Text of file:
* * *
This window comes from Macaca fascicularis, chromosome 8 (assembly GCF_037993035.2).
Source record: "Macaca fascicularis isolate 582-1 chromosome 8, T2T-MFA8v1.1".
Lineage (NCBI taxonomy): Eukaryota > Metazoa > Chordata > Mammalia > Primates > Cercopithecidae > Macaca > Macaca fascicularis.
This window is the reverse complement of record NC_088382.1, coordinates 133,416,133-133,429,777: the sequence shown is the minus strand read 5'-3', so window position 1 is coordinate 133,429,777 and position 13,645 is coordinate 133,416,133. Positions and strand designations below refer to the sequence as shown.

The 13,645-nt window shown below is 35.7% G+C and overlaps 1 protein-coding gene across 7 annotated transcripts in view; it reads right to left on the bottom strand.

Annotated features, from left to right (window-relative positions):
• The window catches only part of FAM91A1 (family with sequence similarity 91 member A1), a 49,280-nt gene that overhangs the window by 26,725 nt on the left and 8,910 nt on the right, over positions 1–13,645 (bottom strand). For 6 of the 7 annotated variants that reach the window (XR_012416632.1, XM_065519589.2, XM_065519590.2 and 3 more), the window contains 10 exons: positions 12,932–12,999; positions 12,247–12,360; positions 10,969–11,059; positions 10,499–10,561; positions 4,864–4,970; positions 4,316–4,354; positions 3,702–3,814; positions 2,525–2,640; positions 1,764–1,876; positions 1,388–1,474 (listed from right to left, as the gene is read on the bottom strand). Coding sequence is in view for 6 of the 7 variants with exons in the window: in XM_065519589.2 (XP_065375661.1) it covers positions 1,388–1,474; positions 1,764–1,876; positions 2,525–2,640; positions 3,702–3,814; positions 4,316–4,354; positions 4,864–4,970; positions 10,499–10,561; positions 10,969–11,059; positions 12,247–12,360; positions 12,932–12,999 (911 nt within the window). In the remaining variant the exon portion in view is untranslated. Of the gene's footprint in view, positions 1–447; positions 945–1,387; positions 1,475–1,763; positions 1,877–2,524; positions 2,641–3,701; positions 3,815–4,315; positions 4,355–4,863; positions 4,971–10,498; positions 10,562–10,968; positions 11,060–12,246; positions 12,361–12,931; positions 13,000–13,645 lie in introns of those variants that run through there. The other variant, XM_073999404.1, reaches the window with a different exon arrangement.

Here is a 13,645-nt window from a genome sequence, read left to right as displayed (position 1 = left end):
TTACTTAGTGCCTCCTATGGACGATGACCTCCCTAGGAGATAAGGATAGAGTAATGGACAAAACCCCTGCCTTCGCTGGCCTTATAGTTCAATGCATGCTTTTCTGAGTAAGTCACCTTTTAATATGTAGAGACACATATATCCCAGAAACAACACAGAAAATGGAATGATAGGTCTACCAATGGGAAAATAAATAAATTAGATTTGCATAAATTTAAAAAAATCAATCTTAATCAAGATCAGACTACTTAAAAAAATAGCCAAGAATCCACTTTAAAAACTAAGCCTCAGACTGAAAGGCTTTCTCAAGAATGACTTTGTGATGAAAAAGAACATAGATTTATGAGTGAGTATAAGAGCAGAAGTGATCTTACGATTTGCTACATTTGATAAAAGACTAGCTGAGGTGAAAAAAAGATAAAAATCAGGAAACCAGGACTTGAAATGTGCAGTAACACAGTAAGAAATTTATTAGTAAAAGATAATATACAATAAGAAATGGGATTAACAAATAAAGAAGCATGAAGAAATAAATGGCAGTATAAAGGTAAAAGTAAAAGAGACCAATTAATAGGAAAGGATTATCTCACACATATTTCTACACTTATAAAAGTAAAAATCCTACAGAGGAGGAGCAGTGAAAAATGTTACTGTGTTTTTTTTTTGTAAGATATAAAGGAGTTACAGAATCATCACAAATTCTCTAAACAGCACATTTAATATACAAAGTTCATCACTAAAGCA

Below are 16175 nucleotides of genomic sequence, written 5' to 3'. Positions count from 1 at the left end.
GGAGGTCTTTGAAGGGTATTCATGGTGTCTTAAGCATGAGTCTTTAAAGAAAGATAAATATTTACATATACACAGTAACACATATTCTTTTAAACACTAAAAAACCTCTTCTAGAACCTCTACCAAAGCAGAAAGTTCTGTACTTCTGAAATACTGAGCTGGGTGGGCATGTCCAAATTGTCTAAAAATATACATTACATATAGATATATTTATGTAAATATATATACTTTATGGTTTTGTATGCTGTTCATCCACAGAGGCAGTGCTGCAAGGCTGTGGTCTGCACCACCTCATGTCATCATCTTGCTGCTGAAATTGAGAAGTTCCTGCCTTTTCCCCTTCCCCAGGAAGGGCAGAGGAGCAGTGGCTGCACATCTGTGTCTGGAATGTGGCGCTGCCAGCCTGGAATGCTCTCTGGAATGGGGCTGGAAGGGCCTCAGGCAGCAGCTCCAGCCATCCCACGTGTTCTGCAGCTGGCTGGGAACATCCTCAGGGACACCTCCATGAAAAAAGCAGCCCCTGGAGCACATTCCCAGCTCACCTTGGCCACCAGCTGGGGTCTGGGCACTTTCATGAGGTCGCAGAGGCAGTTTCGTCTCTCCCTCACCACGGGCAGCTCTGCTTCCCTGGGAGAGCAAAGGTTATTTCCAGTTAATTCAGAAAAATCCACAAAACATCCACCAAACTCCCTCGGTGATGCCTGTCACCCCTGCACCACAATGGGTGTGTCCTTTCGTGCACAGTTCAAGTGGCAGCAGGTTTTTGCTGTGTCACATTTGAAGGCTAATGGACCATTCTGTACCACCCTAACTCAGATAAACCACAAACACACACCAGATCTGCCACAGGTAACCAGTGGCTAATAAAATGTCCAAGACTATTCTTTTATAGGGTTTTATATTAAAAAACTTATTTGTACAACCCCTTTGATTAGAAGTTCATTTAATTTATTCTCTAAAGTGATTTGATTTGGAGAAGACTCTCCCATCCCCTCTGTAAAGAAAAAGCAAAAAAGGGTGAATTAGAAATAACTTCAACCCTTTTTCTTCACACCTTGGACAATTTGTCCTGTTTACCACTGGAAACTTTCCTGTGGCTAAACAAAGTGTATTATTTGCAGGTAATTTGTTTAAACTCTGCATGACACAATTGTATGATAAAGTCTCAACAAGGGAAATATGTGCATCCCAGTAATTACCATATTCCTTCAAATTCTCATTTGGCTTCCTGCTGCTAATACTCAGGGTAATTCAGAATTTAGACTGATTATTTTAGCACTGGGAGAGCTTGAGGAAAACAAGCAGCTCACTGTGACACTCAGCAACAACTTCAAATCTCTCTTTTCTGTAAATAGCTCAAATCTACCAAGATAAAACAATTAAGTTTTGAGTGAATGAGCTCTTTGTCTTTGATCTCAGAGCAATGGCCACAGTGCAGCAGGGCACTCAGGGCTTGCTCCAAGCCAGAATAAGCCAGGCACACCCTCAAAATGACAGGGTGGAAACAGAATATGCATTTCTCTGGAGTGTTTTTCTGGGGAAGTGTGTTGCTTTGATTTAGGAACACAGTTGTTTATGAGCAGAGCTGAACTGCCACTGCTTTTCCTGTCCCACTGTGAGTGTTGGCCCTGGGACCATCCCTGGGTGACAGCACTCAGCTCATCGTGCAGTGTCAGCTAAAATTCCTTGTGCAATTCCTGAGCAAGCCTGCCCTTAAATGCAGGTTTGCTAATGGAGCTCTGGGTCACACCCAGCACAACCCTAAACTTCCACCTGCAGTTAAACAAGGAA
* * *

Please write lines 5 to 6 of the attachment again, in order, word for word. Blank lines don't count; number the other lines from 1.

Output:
The 13,645-nt window shown below is 35.7% G+C and overlaps 1 protein-coding gene across 7 annotated transcripts in view; it reads right to left on the bottom strand.

Annotated features, from left to right (window-relative positions):